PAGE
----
Jon Tevlin’s May 29 column about the dynamics of the Kick Wells Fargo Off Campus (KWOC) movement at Macalester and the role and acceptance of student activism at the college was misleading.
Based on my experience as a leader of the student government at Macalester, the college administration both accepts and encourages student activism. Several other student-led initiatives were recently adopted by the administration, including the 2011 ban of on-campus bottled water sales and the college’s 2012 commitment to serve 30 percent “real food” by 2020.
I am proud of Mac’s history of student activism and am glad that today’s students carry on the tradition of passionately working to effect meaningful social change at the college. Students certainly have a right to disagree with the administration’s decision regarding its banking relationship with Wells Fargo, and the administration has taken most of the KWOC protests in stride. I have seen the administration respond thoughtfully and transparently to the KWOC protesters, including trying to engage them in productive dialogue and allowing the students to stage a sit-in without any disciplinary action. However, the students’ decision to barricade the administrative building crossed a line by not allowing the staff to enter and do their jobs. One might conclude that a one-semester probation is too harsh a punishment for the students’ actions, but the notion that Macalester’s administration has tried to silence the student voice is blatantly false.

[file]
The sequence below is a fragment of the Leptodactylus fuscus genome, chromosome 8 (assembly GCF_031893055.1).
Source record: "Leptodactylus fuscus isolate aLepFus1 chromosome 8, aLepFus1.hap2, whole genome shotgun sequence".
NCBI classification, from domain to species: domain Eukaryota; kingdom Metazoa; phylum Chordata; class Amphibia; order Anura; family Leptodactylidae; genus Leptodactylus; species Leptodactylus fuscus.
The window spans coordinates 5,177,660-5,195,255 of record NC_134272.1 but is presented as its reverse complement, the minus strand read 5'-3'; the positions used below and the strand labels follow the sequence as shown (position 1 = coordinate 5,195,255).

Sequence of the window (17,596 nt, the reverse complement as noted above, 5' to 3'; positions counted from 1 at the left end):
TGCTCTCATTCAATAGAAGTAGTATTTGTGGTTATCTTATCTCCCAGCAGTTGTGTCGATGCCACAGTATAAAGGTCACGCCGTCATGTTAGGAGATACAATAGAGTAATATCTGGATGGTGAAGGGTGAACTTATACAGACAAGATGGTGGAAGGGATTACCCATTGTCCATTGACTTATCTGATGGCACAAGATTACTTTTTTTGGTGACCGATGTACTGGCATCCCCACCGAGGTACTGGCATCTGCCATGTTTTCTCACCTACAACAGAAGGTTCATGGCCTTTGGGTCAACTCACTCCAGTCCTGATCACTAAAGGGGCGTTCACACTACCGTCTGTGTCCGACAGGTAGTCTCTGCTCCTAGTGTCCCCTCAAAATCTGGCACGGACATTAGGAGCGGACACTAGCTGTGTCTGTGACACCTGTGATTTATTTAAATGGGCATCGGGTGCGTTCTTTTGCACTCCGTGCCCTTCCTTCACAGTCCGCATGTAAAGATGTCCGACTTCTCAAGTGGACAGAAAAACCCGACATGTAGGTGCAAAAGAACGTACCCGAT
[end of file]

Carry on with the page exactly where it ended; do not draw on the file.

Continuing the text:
Kai Peterson, St. Paul
The writer is vice president of the Macalester College Student Government.
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